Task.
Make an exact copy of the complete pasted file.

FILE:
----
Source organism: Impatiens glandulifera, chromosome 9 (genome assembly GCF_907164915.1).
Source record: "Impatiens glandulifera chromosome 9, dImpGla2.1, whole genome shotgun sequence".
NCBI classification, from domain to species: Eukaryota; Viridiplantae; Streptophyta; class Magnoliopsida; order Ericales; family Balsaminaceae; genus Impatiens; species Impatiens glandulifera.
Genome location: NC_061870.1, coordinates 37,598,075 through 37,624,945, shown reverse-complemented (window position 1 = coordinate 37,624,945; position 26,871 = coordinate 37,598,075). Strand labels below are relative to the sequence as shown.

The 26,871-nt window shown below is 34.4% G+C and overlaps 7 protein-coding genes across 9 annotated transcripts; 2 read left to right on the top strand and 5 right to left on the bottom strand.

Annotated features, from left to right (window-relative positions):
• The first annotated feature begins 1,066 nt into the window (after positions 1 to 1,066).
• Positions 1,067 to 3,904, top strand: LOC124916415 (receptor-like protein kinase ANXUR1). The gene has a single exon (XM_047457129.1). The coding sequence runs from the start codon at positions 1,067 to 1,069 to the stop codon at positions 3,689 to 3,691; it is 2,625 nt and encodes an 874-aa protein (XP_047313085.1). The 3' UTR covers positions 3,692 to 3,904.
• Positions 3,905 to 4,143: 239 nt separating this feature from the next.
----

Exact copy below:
Source organism: Impatiens glandulifera, chromosome 9 (genome assembly GCF_907164915.1).
Source record: "Impatiens glandulifera chromosome 9, dImpGla2.1, whole genome shotgun sequence".
NCBI classification, from domain to species: Eukaryota; Viridiplantae; Streptophyta; class Magnoliopsida; order Ericales; family Balsaminaceae; genus Impatiens; species Impatiens glandulifera.
Genome location: NC_061870.1, coordinates 37,598,075 through 37,624,945, shown reverse-complemented (window position 1 = coordinate 37,624,945; position 26,871 = coordinate 37,598,075). Strand labels below are relative to the sequence as shown.

The 26,871-nt window shown below is 34.4% G+C and overlaps 7 protein-coding genes across 9 annotated transcripts; 2 read left to right on the top strand and 5 right to left on the bottom strand.

Annotated features, from left to right (window-relative positions):
• The first annotated feature begins 1,066 nt into the window (after positions 1 to 1,066).
• Positions 1,067 to 3,904, top strand: LOC124916415 (receptor-like protein kinase ANXUR1). The gene has a single exon (XM_047457129.1). The coding sequence runs from the start codon at positions 1,067 to 1,069 to the stop codon at positions 3,689 to 3,691; it is 2,625 nt and encodes an 874-aa protein (XP_047313085.1). The 3' UTR covers positions 3,692 to 3,904.
• Positions 3,905 to 4,143: 239 nt separating this feature from the next.